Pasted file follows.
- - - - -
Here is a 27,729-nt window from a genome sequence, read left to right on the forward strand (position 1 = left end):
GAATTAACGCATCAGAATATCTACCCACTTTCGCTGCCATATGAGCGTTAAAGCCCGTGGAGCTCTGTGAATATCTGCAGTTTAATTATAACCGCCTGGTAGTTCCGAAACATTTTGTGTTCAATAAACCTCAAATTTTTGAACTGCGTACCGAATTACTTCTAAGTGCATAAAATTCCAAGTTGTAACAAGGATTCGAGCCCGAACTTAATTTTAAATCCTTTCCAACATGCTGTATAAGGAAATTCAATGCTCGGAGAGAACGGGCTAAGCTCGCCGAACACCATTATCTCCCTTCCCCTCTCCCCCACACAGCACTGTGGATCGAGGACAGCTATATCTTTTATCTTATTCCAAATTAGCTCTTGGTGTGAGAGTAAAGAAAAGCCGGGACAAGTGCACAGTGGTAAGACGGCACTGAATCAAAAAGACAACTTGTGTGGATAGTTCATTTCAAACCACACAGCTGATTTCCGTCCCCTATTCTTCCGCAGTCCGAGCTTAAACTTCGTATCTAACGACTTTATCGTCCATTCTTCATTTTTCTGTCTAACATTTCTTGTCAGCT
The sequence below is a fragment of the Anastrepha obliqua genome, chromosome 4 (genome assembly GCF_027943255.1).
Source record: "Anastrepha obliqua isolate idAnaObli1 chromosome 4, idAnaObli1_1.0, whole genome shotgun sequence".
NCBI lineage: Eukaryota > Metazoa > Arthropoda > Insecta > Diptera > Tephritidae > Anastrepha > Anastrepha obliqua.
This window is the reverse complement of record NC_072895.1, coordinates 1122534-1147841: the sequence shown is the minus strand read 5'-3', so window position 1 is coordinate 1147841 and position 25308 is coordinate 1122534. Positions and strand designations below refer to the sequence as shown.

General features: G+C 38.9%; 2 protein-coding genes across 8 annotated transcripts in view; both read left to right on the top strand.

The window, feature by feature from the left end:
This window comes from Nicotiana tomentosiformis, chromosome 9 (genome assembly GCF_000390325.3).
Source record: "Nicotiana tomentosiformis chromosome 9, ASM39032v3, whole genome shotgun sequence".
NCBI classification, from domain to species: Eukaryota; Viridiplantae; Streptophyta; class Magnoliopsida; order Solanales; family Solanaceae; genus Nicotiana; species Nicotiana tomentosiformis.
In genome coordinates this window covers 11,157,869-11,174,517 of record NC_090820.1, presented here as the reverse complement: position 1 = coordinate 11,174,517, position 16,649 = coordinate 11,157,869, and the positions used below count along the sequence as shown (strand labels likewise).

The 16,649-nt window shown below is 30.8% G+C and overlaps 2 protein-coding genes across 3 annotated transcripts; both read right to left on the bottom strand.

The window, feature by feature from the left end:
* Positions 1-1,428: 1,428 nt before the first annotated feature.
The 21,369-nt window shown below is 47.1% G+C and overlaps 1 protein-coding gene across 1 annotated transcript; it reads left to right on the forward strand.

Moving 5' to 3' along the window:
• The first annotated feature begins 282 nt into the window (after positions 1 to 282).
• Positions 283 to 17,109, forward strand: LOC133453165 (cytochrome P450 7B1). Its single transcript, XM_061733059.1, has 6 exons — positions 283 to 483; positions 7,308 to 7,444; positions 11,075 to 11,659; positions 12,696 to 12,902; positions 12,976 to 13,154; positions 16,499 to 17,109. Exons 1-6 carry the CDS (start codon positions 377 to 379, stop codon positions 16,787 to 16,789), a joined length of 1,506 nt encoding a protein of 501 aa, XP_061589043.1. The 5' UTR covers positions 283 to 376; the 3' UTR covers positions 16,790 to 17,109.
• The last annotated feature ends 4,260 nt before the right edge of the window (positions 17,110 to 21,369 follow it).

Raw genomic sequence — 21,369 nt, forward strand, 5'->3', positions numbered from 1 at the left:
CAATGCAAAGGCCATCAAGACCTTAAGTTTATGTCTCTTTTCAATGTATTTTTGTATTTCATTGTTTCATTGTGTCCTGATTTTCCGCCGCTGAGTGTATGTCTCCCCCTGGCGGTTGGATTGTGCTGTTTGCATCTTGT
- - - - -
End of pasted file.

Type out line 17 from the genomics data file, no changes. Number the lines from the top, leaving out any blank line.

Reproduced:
Moving 5' to 3' along the window: